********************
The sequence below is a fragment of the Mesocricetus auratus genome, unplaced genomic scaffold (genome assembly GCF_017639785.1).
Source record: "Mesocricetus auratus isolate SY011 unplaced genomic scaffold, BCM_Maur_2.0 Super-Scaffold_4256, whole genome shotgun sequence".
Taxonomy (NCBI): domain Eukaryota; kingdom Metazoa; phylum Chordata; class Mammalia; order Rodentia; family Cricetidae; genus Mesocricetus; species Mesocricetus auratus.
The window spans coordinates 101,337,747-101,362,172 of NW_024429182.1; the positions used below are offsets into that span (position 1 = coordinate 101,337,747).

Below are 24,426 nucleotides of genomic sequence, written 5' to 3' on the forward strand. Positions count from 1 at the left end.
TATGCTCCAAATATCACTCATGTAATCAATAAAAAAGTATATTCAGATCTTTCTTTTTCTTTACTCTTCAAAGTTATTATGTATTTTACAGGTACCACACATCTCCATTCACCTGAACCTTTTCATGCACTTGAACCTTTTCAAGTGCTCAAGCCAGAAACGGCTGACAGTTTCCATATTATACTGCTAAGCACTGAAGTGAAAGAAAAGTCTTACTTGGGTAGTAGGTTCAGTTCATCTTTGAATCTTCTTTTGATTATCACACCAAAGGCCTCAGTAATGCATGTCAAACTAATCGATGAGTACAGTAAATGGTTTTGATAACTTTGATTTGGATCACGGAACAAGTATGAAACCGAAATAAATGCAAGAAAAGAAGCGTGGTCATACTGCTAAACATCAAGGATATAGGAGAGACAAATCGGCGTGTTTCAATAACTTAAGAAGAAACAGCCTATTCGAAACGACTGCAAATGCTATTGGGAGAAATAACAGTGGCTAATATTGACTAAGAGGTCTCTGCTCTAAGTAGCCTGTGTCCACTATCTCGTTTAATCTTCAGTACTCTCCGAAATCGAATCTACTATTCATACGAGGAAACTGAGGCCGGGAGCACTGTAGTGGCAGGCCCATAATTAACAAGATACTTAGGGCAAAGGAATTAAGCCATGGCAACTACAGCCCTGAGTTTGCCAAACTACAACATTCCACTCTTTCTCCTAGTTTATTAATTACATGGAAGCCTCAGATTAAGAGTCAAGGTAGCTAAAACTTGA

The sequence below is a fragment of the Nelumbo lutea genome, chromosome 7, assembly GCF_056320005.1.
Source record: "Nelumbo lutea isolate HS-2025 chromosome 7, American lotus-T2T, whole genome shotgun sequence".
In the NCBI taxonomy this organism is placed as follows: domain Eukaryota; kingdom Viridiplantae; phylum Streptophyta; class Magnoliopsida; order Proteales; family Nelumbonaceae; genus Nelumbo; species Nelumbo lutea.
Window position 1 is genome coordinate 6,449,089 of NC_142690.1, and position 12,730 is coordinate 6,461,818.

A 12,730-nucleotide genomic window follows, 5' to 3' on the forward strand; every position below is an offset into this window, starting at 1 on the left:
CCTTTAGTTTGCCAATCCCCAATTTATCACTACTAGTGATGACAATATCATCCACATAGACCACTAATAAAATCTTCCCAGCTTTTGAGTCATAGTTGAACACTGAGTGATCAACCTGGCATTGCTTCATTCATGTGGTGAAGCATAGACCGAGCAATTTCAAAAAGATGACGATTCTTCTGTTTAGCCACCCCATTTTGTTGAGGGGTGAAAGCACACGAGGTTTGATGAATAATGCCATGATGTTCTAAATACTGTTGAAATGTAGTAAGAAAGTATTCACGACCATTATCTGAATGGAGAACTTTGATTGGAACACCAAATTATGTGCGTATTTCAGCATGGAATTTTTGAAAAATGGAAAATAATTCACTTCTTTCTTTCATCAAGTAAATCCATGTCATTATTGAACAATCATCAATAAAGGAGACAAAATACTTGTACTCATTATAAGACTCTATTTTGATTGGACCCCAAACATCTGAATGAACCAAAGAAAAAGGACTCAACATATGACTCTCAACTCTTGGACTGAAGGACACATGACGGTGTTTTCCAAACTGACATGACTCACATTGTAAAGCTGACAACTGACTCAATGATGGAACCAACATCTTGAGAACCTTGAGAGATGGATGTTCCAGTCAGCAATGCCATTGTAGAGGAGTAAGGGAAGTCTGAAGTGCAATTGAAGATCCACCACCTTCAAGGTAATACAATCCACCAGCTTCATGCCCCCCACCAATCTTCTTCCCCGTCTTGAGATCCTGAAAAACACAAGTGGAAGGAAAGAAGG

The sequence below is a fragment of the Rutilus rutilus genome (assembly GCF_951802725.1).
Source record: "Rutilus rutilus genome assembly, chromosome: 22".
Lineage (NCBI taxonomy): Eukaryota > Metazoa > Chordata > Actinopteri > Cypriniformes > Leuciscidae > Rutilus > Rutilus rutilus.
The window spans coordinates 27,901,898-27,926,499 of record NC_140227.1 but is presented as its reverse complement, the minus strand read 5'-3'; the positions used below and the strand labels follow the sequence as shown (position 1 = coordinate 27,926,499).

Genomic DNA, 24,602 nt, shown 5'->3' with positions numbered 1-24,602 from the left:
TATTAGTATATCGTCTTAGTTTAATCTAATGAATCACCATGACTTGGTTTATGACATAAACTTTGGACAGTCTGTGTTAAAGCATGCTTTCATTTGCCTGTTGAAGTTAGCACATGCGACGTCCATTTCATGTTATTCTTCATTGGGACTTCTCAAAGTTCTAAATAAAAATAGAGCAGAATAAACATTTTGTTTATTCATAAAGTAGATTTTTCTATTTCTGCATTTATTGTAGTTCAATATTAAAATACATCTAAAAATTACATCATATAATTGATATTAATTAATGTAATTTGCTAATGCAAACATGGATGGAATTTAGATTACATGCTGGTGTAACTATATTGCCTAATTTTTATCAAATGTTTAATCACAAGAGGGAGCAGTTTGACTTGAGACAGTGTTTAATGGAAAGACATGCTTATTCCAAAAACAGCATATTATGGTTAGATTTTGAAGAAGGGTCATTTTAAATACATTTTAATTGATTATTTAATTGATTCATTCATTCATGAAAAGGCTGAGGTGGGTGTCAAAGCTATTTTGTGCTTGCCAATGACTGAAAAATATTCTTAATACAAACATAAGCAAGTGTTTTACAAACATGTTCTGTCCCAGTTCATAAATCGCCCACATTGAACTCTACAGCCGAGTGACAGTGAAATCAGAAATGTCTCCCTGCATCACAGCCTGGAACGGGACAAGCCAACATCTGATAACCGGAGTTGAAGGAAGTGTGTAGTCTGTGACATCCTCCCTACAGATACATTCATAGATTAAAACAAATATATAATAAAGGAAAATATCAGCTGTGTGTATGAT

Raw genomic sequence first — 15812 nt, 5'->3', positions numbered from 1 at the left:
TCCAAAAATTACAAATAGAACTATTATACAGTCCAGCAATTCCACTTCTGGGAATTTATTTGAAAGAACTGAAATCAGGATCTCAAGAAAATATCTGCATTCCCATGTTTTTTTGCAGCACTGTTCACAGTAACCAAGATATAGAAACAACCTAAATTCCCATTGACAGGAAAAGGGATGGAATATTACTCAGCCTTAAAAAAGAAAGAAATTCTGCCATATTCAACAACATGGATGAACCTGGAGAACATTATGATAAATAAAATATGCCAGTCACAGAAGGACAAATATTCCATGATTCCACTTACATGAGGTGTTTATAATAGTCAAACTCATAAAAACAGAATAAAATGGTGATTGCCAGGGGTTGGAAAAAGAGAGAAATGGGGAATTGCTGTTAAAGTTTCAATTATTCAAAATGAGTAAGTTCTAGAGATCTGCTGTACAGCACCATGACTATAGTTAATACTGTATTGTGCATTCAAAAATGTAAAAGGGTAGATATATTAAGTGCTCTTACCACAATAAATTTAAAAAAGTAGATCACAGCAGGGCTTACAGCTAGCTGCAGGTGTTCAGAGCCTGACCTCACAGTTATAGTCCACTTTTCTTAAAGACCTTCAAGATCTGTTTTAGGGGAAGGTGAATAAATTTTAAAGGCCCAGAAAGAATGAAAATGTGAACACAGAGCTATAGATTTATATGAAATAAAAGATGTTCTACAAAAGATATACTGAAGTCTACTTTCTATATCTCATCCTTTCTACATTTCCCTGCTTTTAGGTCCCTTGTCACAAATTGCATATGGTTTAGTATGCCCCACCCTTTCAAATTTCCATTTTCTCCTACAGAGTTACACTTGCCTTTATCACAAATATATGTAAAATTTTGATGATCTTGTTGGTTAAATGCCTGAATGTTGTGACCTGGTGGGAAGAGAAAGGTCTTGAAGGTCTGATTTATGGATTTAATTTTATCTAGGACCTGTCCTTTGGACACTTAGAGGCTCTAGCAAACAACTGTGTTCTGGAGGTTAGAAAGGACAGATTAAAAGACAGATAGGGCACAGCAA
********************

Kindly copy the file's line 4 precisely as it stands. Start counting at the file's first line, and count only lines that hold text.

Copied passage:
The window spans coordinates 101,337,747-101,362,172 of NW_024429182.1; the positions used below are offsets into that span (position 1 = coordinate 101,337,747).